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Publications (2)2.3 Total impact

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    ABSTRACT: Neural cell adhesion molecule (NCAM) is a type of cell surface glycoprotein and a member of the immunoglobulin superfamily. It has been reported that NCAM may be associated with perineural invasion by malignant salivary gland tumors such as adenoid cystic carcinoma. We have previously demonstrated that NCAM is constitutively expressed in the human salivary gland tumor cell line HSG, in vitro. In the present study, we have aimed to clarify the hypothesis that NCAM-mediated inhibition of salivary gland tumor proliferation is caused by homophilic binding and involves the prevention of signal transduction for perineural invasion using HSG cells. NCAM mRNA and protein expression was found to decrease in a dose-dependent manner upon treatment with the anti-NCAM antibody (MAb NCAM) for 24 h. The MTT assay showed a significant reduction in the number of viable HSG cells. Confocal laser microscopy showed that HSG cells underwent apoptosis after treatment with MAb NCAM. The activation of caspases 3, 7 and 9 was observed in HSG cells after treatment with MAb NCAM, thus confirming that apoptosis was induced by the activated caspases. Apaf-1 activity was also detected in HSG cells in a dose-dependent manner after treatment with MAb NCAM. The up-regulation of TGF-beta1-mediated NCAM expression appeared to lead to the activation of homophilic NCAM binding, further accelerating HSG cell proliferation. In addition, the localization of NCAM in adenoid cystic carcinomas (ACCs) was examined using an immunohistochemical method. NCAM was slightly to moderately positive in 9 of 13 cases (69.2%) of ACC. These findings suggest that NCAM is associated not only with a cell-to-cell adhesion mechanism, but also with tumorigenesis, including growth, development and perineural invasion in human salivary gland tumors.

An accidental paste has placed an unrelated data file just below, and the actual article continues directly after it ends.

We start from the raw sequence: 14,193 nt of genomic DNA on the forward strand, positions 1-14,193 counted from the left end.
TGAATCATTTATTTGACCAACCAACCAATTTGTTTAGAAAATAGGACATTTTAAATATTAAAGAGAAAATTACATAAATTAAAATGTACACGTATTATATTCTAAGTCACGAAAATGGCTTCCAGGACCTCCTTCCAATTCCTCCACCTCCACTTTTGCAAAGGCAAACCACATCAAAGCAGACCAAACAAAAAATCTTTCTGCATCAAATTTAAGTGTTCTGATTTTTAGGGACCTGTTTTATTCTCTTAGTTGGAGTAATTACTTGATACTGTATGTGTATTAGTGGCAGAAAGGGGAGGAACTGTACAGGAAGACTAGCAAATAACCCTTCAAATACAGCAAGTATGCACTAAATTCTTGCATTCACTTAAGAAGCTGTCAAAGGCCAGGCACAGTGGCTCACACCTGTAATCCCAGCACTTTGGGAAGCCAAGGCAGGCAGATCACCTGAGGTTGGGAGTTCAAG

Oncology Reports 12/2005; 14(5):1143-9. · 2.30 Impact Factor
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    ABSTRACT: The most potent antigen-presenting cells, dendritic cells (DCs), play an important role in the cellular antitumor response by taking up tumor antigens and stimulating the activity of antigen-specific T cells. The differentiation of DCs can be induced in bone marrow or peripheral blood cultures using cytokines such as granulocyte macrophage colony-stimulating factor, interleukin (IL)-4, and tumor necrosis factor-α. In recent years the application of DCs to immunotherapy has been challenged by various malignant neoplasms. It has been shown in cancer patients that cancer cells themselves produce and secrete immunosuppressive cytokines such as IL-10, transforming growth factor-β1, and vascular endothelial growth factor, which induce defective immune cell function and a defective host immune response. In this article we describe the suppression of DC differentiation and the possible application of DCs to immunotherapy in human squamous cell carcinoma of the oral cavity.
    Journal of Oral Biosciences 01/2005; 47(1):42-51.